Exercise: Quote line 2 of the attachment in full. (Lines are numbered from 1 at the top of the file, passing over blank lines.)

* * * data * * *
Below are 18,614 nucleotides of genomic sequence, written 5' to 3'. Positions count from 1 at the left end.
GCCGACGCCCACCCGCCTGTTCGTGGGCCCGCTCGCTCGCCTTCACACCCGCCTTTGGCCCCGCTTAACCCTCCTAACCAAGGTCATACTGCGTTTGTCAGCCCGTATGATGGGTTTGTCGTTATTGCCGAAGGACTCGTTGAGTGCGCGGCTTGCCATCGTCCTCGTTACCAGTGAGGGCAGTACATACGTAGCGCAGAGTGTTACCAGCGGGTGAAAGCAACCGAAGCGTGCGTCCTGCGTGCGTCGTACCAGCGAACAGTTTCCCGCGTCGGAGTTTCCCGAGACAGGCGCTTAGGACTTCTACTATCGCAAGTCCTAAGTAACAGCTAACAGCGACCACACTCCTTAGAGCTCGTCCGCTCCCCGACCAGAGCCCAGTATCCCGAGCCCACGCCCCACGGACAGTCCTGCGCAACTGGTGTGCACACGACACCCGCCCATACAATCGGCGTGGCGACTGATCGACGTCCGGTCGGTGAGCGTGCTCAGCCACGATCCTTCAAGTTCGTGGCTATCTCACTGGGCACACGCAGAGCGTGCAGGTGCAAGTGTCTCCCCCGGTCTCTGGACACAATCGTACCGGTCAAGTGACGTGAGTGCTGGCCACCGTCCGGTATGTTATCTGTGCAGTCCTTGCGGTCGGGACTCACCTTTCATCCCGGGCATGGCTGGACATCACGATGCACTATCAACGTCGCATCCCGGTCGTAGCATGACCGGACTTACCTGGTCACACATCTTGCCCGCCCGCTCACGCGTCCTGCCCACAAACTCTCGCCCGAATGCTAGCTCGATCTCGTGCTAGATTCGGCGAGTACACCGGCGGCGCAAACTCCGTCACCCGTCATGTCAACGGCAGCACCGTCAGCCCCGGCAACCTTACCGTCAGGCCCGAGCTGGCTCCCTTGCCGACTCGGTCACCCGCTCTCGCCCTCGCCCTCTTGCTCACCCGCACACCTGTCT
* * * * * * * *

GCCGACGCCCACCCGCCTGTTCGTGGGCCCGCTCGCTCGCCTTCACACCCGCCTTTGGCCCCGCTTAACCCTCCTAACCAAGGTCATACTGCGTTTGTCAGCCCGTATGATGGGTTTGTCGTTATTGCCGAAGGACTCGTTGAGTGCGCGGCTTGCCATCGTCCTCGTTACCAGTGAGGGCAGTACATACGTAGCGCAGAGTGTTACCAGCGGGTGAAAGCAACCGAAGCGTGCGTCCTGCGTGCGTCGTACCAGCGAACAGTTTCCCGCGTCGGAGTTTCCCGAGACAGGCGCTTAGGACTTCTACTATCGCAAGTCCTAAGTAACAGCTAACAGCGACCACACTCCTTAGAGCTCGTCCGCTCCCCGACCAGAGCCCAGTATCCCGAGCCCACGCCCCACGGACAGTCCTGCGCAACTGGTGTGCACACGACACCCGCCCATACAATCGGCGTGGCGACTGATCGACGTCCGGTCGGTGAGCGTGCTCAGCCACGATCCTTCAAGTTCGTGGCTATCTCACTGGGCACACGCAGAGCGTGCAGGTGCAAGTGTCTCCCCCGGTCTCTGGACACAATCGTACCGGTCAAGTGACGTGAGTGCTGGCCACCGTCCGGTATGTTATCTGTGCAGTCCTTGCGGTCGGGACTCACCTTTCATCCCGGGCATGGCTGGACATCACGATGCACTATCAACGTCGCATCCCGGTCGTAGCATGACCGGACTTACCTGGTCACACATCTTGCCCGCCCGCTCACGCGTCCTGCCCACAAACTCTCGCCCGAATGCTAGCTCGATCTCGTGCTAGATTCGGCGAGTACACCGGCGGCGCAAACTCCGTCACCCGTCATGTCAACGGCAGCACCGTCAGCCCCGGCAACCTTACCGTCAGGCCCGAGCTGGCTCCCTTGCCGACTCGGTCACCCGCTCTCGCCCTCGCCCTCTTGCTCACCCGCACACCTGTCT